Is Canned Tuna Healthy?
What's so great about canned tuna, anyway? Plus, how often to eat it—and how to get creative with it in the kitchen?
If you don't have a can or two of tuna in your pantry, we suggest you reconsider and even add it to your grocery list asap.
Here's why: canned tuna is an essential healthy pantry staple. Why, you ask? Well, for one, canned tuna is incredibly convenient—it's shelf stable and can be stored in your pantry for what feels like forever. It's also affordable (a serving ranges from 50 cents to $3-ish). And second, it's versatile: You can dress it up in different ways (more on that later) or keep it simple (salt, pepper, give or take some mayo).
But what makes tuna so worthwhile from a nutrition standpoint, and how often can I actually eat it? Here we break down more about tuna nutrition, different types of tuna and if it's OK to eat every day.
What's in a Serving of Canned Tuna?
On the nutrition facts panel on a can of tuna, a serving size is usually 56 grams, which is 1/4 cup or 2 ounces.
Here's what's in a serving of canned tuna packed in water:
- Calories: 49
- Total fat: 0.5g
- Saturated fat: 0g
- Sodium: 140mg
- Total Carb: 0g
- Fiber: 0g
- Total sugars: 0g
- Protein: 11g
Here's what's in a serving of canned tuna packed in oil:
- Calories: 112
- Total fat: 5g
- Saturated fat: 1g
- Sodium: 236mg
- Total Carb: 0g
- Fiber: 0g
- Total sugars: 0g
- Protein: 17g
The specific nutrition numbers (like calories and fat) vary with the variety of tuna you pick. Typically albacore tuna will be higher in calories and total fat, while skipjack tuna is ever-so-slightly lower in calories and has less fat. Also, it's a good idea to choose fish that are lower in mercury. The FDA recommends eating 2 to 3 servings a week from their list of Best Choices or 1 serving a week from their Good Choice list. Light canned tuna is considered a Best Choice fish while canned albacore or white tuna is considered a Good Choice.
"Seafood like tuna contains a powerhouse of nutrients including lean protein, antioxidants like selenium, and omega-3 fatty acids, which play a positive role in keeping our hearts, eyes and brains healthy. Fish also contains nutrients that can help with a child's growth and development," says Liz Weiss, MS, RDN of Liz's Healthy Table.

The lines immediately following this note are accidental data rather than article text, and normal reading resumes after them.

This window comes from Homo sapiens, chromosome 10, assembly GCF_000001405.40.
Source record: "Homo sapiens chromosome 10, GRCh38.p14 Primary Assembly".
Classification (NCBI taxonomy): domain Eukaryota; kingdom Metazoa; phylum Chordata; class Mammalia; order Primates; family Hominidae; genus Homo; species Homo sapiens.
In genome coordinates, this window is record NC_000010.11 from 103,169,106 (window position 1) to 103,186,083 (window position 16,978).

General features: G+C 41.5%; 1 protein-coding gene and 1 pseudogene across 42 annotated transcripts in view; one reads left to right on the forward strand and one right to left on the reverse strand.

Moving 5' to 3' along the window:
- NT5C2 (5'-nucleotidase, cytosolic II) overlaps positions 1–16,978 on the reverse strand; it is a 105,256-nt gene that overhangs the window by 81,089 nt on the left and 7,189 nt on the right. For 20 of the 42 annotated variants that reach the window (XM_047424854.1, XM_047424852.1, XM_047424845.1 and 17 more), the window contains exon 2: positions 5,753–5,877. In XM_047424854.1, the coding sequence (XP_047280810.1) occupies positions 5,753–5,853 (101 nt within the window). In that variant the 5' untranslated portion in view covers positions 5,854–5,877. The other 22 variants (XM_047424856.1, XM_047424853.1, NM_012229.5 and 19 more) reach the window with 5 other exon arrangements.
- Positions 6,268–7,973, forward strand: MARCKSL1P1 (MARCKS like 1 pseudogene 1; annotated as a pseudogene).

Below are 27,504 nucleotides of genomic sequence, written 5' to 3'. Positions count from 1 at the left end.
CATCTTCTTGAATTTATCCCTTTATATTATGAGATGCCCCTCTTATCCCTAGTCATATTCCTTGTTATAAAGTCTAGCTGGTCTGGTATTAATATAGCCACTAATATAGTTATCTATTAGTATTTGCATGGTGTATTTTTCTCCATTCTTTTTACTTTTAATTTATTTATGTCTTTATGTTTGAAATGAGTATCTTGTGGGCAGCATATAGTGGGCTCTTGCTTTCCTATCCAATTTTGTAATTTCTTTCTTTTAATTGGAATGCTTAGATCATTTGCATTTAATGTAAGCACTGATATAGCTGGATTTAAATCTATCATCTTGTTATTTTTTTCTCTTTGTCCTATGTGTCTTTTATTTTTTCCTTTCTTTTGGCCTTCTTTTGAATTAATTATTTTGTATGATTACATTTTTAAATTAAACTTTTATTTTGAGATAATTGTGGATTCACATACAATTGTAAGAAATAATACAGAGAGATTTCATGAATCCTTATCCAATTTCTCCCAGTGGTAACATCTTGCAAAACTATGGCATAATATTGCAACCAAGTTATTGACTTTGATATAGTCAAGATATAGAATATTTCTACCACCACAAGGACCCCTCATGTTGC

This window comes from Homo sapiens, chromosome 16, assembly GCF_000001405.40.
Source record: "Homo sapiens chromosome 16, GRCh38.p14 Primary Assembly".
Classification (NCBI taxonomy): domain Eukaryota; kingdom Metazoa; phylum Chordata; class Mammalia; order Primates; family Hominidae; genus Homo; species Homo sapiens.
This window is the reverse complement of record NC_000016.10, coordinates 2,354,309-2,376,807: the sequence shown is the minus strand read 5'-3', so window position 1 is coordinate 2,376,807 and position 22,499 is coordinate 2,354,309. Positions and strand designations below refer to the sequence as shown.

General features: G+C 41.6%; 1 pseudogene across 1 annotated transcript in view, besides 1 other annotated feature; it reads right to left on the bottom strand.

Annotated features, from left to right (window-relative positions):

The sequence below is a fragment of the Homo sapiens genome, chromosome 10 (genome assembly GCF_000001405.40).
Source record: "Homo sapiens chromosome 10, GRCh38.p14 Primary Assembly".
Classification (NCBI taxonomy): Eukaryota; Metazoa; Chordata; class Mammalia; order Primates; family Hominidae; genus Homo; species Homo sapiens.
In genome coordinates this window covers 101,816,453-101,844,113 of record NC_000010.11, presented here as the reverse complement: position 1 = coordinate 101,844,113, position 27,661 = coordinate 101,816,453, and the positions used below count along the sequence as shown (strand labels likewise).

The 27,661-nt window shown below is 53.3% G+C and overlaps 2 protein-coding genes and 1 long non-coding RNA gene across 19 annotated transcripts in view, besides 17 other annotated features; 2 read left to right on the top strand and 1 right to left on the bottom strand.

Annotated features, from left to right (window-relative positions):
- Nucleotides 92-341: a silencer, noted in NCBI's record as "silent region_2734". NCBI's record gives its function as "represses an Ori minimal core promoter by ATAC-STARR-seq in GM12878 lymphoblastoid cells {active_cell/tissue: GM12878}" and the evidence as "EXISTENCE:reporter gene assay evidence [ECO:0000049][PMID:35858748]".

That hefty dose of good-for-you omega-3s are—hands down—the leading health reason to pick up a can of tuna, in our humble opinion. It can be hard to get omega-3s in your diet, since not many foods contain large amounts (here are 8 plant-based foods to help you eat enough omega-s). When you eat canned tuna, you also get a whole lot of niacin, and vitamins B12 and B6.
What You'll Find on the Label
The first three are fairly self-explanatory.
- Packed in Oil
- Packed in Water
- No Salt Added. Tuna can be a sneaky source of sodium, so choosing "no salt added" will help to keep your sodium in check. Another way to verify is to, of course, read the nutrition facts panel, but also the ingredient list to see if salt is even included.
- Sustainability seals and phrases. Here's where selecting a can of tuna can feel overwhelming: you'll see MSC certified seals, dolphin and turtle safe seals, phrases like "pole- and line-caught," "wild caught," or "sustainably caught." Turns out, dolphin safe labels are slightly ambiguous in how they're checked and enforced. And other label claims are up to the producers' discretion (though many brands now offer tracing back to the original source as a check and balance for consumers). That said, third-party verification, like MSC certified, is still the most legit.
Is It Healthy to Eat Tuna Every Day?
The Dietary Guidelines for Americans says we should all be eating at least two seafood meals a week—or a total of 8 ounces. The guidelines also say that we should aim for a variety of seafood, and some folks (think: pregnant and nursing women) should seek out lower mercury fish.
Based on that recommendation: can women of childbearing age and children eat canned tuna every day? "Technically, the answer is yes, but their daily portion size would have to be very small. A pregnant woman could eat 1 or 2 ounces a day of light canned tuna and still stick with the guideline," explains Weiss. "But I prefer the FDA recommendation to eat seafood two to three times weekly versus every day. Then you leave room for other protein-rich foods, including eggs, chicken, beef, beans, and tofu."
It's a good idea to eat a variety of foods and that includes mixing up your protein. Even the most avid tuna lovers probably shouldn't eat tuna every single day of the week to make sure they aren't overdoing it on mercury and they're getting other healthy proteins in their diet.
How to Enjoy Canned Tuna
It's incredibly versatile, which is why it deserves dedicated real estate in your pantry. "Use canned tuna as a topping on a colorful, crunchy salad, or mix canned tuna with mayonnaise and/or plain Greek yogurt and serve over a halved avocado," says Weiss.
You can also riff on fish sticks and make oven-baked tuna fish sticks, or diverge from your usual salmon cake and try out a tuna version (typically called tuna croquettes). See more of our healthy tuna recipes.
If you eat seafood, you should definitely stock up on canned tuna. It's affordable, versatile and packed with nutrients. There are so many ways to enjoy tuna fish, just be sure you're mixing up your diet and eating a variety of healthy foods. Light tuna is a bit lower in calories and is also lower in mercury, but all types of tuna can fit in your diet.